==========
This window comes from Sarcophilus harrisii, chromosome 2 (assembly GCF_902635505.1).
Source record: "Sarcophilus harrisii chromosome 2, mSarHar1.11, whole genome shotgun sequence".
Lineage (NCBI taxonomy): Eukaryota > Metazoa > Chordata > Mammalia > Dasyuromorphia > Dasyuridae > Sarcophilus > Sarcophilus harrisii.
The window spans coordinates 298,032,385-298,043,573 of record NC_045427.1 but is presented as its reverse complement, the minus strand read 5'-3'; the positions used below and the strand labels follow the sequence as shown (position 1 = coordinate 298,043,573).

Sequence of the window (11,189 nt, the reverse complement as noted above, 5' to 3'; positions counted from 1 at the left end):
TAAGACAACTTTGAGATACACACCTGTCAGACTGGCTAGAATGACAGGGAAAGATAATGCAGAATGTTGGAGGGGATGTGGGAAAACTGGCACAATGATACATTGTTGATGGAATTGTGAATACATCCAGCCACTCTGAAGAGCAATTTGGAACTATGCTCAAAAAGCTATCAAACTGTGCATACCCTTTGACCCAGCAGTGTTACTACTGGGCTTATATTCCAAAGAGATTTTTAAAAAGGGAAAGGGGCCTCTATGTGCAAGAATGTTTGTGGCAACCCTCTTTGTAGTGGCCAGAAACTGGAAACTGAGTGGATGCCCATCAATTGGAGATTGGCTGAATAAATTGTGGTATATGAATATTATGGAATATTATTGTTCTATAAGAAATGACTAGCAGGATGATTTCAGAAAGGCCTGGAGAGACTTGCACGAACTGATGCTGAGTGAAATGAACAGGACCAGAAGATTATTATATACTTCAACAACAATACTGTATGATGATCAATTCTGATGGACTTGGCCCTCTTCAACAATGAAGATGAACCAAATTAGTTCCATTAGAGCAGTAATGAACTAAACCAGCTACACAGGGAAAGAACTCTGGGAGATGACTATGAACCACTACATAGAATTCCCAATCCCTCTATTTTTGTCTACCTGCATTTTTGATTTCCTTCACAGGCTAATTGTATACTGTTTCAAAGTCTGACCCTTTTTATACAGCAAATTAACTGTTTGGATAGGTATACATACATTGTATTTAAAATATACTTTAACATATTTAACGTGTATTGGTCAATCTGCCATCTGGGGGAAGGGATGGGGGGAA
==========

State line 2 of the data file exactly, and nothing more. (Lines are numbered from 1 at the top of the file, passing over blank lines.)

Source record: "Sarcophilus harrisii chromosome 2, mSarHar1.11, whole genome shotgun sequence".